Rory McIlroy's has called for a change in the rules regarding Ryder Cup eligibility following last month's defeat at Hazeltine.
Only European Tour members can play on the team, a rule which meant captain Darren Clarke did not have the option of selecting world number 12 Paul Casey, who gave up his membership to concentrate on the PGA Tour.
McIlroy believes Europe could have done with Casey's form and experience at Hazeltine, where their bid for an unprecedented fourth straight win ended in a heaviest defeat for 35 years.
"It should be the best 12 players from Europe versus the best 12 players from the US," McIlroy told the No Laying Up podcast.
"For me, there shouldn't be anything to do with membership of tours. To have a guy like Paul Casey not on our team when he is playing some of the best golf in the world right now, it definitely hurt us."
Lee Westwood has backed McIllroy's call. "I think at the end of the day you want the best possible European players teeing it up in the Ryder Cup," the Englishman said ahead of the Turkish Airlines Open in Antalya.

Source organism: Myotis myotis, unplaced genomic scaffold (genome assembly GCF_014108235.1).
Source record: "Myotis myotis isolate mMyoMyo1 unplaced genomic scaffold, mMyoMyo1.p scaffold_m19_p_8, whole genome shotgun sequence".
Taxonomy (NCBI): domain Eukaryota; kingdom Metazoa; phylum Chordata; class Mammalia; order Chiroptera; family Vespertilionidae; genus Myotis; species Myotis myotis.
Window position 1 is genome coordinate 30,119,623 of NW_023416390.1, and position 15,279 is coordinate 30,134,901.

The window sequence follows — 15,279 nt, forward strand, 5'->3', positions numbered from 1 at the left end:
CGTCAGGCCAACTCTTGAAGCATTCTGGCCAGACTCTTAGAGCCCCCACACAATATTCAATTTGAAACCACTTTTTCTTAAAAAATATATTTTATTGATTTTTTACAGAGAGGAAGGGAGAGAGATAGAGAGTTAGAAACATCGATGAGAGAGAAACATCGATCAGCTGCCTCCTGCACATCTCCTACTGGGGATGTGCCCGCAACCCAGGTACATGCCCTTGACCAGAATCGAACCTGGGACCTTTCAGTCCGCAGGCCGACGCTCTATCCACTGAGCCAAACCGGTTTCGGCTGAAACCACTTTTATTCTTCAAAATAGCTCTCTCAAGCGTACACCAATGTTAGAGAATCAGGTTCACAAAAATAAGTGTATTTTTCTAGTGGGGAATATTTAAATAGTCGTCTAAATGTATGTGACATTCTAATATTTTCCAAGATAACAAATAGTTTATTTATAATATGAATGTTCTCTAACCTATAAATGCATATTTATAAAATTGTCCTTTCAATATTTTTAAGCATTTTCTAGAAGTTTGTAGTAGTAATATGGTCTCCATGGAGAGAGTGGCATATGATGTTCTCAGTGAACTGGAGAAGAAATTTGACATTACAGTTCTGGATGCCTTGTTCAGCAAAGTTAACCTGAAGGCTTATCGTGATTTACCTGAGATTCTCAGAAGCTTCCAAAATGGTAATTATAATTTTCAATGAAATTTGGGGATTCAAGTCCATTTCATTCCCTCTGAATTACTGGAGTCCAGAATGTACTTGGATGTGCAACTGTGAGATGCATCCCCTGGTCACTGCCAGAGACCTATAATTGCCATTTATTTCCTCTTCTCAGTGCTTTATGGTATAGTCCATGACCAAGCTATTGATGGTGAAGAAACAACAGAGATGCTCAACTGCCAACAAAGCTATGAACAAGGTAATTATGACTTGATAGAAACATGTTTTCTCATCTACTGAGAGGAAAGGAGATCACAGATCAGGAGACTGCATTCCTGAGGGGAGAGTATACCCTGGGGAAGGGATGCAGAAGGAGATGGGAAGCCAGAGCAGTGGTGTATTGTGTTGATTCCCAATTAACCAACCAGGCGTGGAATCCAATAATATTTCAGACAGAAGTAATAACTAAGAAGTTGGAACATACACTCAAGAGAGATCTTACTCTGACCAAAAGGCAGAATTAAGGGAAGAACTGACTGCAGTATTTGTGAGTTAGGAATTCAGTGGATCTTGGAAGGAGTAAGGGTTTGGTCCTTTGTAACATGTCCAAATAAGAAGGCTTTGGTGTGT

"I can see the reason why they want you to be a European Tour member, but I think it's unfortunate when you have clearly world class/Ryder Cup experienced players missing out because they have chosen to, for one reason or another, live in America or play golf solely in America.
"I can always sympathise with them because I don't see why that personal decision should affect whether you can play in the Ryder Cup or not.
"At the end of the day, you're still European and you still have the passion to play for Europe and represent them.
"If you prove that you're world class on, say, the PGA Tour and not the European Tour, why should that have any bearing on whether you can play or not?"
It appears unlikely that Westwood and McIlroy will get their wish however, with Ryder Cup eligibility one of the ways the European Tour can try to prevent its top stars from playing full time on the more lucrative PGA Tour.
To maintain membership, players are only required to play in a minimum of five tournaments, not including the majors and World Golf Championship events.